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Songs

Songs

Zigeunerleben (1840) Op.29 no.3


Part of a series or song cycle:

Drei Gedichte (Op.29)


Zigeunerleben

Im Schatten des Waldes, im Buchengezweig
Da regt sich’s und raschelt und flüstert zugleich;
Es flackern die Flammen, es gaukelt der Schein
Um bunte Gestalten, um Laub und Gestein.
Das ist der Zigeuner bewegliche Schar,
Mit blitzendem Aug’ und mit wallendem Haar,
Gesäugt an des Niles geheiligter Flut,
Gebräunt von Hispaniens südlicher Glut.
Ums lodernde Feuer in schwellendem Grün
Da lagern die Männer verwildert und kühn,
Da kauern die Weiber und rüsten das Mahl,
Und füllen geschäftig den alten Pokal.
Und Sagen und Lieder ertönen im Rund,
Wie Spaniens Gärten so blühend und bunt,
Und magische Sprüche für Not und Gefahr
Verkündet die Alte der horchenden Schar.
Schwarzäugige Mädchen beginnen den Tanz;
Da sprühen die Fackeln im rötlichen Glanz,
Heiß lockt die Gitarre, die Cymbel klingt,
Wie wilder und wilder der Reigen sich schlingt.
Dann ruhn sie ermüdet von nächtlichen Reihn;
Es rauschen die Buchen in Schlummer sie ein,
Und die aus der glücklichen Heimat verbannt,
Sie schauen im Traume das glückliche Land.
Doch wie nun im Osten der Morgen erwacht,
Verlöschen die schönen Gebilde der Nacht;
Es scharret das Maultier bei Tagesbeginn,
Fort ziehn die Gestalten, wer sagt dir wohin?

Gypsy life

In the shaded wood, among the beech tree’s boughs
Things stir and rustle and murmur;
The flames flicker, the glow dances
Round coloured forms, round foliage and stone.
It is the gypsies who throng there
With flashing eyes and waving hair,
Suckled alongside the sacred Nile,
Bronzed by Spain’s southern heat.
Around the blazing fire in the burgeoning green
The bold, wild men are stretched,
The women crouch and prepare the meal,
And busily fill the ancient goblet.
And fables and songs sound all around,
Colourful and blooming as the gardens of Spain,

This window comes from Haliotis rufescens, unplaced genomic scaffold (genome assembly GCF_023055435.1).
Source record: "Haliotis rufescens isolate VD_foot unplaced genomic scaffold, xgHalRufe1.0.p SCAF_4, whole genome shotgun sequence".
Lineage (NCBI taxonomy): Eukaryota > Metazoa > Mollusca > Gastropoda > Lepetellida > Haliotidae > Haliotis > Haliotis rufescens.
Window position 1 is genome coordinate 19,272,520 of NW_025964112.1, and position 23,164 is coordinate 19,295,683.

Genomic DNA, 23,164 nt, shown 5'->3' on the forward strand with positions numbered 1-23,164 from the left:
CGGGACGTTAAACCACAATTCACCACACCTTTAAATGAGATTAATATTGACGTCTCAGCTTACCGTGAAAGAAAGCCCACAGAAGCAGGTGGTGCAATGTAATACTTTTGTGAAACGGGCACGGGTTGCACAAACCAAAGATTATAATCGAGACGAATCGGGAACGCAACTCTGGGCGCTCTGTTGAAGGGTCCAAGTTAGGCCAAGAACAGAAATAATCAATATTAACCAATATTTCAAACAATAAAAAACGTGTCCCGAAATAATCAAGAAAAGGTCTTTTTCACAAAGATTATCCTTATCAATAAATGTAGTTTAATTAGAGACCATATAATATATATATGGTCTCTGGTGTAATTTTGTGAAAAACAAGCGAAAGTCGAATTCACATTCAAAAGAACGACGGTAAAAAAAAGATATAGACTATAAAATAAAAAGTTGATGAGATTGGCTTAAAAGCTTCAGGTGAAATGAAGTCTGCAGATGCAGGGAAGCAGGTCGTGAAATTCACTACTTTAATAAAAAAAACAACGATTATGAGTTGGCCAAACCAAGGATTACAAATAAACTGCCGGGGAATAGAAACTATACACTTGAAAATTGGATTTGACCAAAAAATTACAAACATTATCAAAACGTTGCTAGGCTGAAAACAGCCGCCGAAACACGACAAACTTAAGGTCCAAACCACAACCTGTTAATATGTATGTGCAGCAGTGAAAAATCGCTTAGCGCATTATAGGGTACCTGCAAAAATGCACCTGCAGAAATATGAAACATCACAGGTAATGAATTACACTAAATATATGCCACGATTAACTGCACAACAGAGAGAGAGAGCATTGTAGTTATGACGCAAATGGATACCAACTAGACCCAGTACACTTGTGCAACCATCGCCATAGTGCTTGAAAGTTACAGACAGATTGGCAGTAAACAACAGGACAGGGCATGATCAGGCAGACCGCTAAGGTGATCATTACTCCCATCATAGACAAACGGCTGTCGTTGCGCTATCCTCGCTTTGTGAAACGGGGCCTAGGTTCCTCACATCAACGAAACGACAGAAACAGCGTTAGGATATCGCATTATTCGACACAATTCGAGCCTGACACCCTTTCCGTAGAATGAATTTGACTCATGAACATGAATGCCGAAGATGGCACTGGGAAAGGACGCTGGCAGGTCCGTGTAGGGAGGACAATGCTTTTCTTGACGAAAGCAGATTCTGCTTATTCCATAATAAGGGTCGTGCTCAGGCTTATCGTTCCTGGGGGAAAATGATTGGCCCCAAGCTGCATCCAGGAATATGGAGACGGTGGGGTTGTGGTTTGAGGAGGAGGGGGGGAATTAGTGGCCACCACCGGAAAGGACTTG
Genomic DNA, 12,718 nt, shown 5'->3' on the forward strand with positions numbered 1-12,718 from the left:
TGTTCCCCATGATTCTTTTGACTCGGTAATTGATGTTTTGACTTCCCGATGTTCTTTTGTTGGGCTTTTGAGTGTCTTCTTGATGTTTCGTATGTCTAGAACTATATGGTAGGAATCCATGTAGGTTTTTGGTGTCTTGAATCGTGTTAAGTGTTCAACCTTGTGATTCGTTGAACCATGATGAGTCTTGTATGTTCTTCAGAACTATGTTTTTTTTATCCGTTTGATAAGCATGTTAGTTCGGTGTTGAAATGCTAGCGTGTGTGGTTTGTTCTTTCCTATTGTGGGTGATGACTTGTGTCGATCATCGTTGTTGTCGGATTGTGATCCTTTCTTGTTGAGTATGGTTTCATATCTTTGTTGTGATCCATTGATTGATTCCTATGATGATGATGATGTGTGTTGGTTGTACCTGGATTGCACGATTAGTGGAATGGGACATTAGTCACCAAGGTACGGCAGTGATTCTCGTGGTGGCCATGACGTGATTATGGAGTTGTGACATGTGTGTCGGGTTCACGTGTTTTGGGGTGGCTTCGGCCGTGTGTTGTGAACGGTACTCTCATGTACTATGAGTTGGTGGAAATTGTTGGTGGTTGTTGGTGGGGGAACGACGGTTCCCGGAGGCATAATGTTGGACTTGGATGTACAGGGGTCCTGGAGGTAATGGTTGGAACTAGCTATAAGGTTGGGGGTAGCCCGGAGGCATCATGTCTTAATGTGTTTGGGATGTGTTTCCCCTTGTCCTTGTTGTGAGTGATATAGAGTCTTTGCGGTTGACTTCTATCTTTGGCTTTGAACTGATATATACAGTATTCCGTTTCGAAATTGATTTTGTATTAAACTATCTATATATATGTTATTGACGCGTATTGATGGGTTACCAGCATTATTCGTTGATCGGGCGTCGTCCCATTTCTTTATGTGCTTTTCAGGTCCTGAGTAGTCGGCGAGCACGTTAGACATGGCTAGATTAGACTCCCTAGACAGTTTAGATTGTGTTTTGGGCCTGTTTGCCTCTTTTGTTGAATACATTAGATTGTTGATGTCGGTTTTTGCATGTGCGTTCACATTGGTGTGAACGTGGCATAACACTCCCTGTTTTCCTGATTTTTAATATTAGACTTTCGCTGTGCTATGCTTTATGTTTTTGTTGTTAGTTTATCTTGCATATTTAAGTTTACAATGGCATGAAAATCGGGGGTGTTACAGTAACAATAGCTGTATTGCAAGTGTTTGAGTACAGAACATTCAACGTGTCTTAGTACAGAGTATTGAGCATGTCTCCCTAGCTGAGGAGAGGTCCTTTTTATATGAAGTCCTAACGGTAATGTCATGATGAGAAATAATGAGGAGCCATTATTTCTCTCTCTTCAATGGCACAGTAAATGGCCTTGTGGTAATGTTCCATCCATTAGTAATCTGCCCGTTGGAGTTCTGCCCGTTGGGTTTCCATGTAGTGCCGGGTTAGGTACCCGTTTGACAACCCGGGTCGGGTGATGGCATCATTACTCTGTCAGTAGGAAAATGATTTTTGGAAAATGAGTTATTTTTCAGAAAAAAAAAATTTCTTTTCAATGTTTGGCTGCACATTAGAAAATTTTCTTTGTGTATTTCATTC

And the old gypsy recites to the listening throng
Her magic spells against famine and danger.
Dark-eyed girls begin the dance;
Torches sparkle in the reddish gleam,
Passionate guitars entice, cymbals sound,
As the dance grows wilder and wilder.
Then, exhausted, they rest from the nightly dance,
The beech trees rustle them to sleep,
And, banished from their native land,
They see in dreams that happy land.
But when the day dawns in the east,
The nocturnal visions fade;
The mule at daybreak paws at the ground,
The figures set off, but who knows where?
Translations by Richard Stokes, author of The Book of Lieder (Faber, 2005)

Composer

Robert Schumann was a German composer and influential music critic. He is widely regarded as one of the greatest composers of the Romantic era. Schumann left the study of law, intending to pursue a career as a virtuoso pianist. He had been assured by his teacher Friedrich Wieck that he could become the finest pianist in Europe, but a hand injury ended this dream. Schumann then focused his musical energies on composing.

Schumann's published compositions were written exclusively for the piano until 1840; he later composed works for piano and orchestra; many Lieder (songs for voice and piano); four symphonies; an opera; and other orchestral, choral, and chamber works. Works such as KinderszenenAlbum für die JugendBlumenstück, the Sonatas and Albumblätter are among his most famous. His writings about music appeared mostly in the Neue Zeitschrift für Musik (New Journal for Music), a Leipzig-based publication which he jointly founded.

In 1840, Schumann married Friedrich Wieck's daughter Clara, against the wishes of her father, following a long and acrimonious legal battle, which found in favor of Clara and Robert. Clara also composed music and had a considerable concert career as a pianist, the earnings from which formed a substantial part of her father's fortune.

Schumann suffered from a lifelong mental disorder, first manifesting itself in 1833 as a severe melancholic depressive episode, which recurred several times alternating with phases of ‘exaltation’ and increasingly also delusional ideas of being poisoned or threatened with metallic items. After a suicide attempt in 1854, Schumann was admitted to amental asylum, at his own request, in Endenich near Bonn. Diagnosed with "psychotic melancholia", Schumann died two years later in 1856 without having recovered from his mental illness.

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Poet

Emanuel von Geibel , German poet and playwright.
He was born at Lübeck, the son of a pastor. He was originally intended for his father's profession and studied at Bonn and Berlin, but his real interests lay not in theology but in classical and romance philology. In 1838 he accepted a tutorship at Athens, where he remained until 1840. In the same year he published, in conjunction with his friend Ernst Curtius, a volume of translations from Greek. His first poems were published in a volume entitled Zeitstimmen in 1841. In 1842 he entered the service of Frederick William IV, the king of Prussia, with an annual stipend of 300 thalers; under whom he produced König Roderich (1843), a tragedy, König Sigurds Brautfahrt (1846), an epic, and Juniuslieder (1848), lyrics in a more spirited and manlier style than his early poems.

Taken from Wikipedia. To view the full article, please click here.


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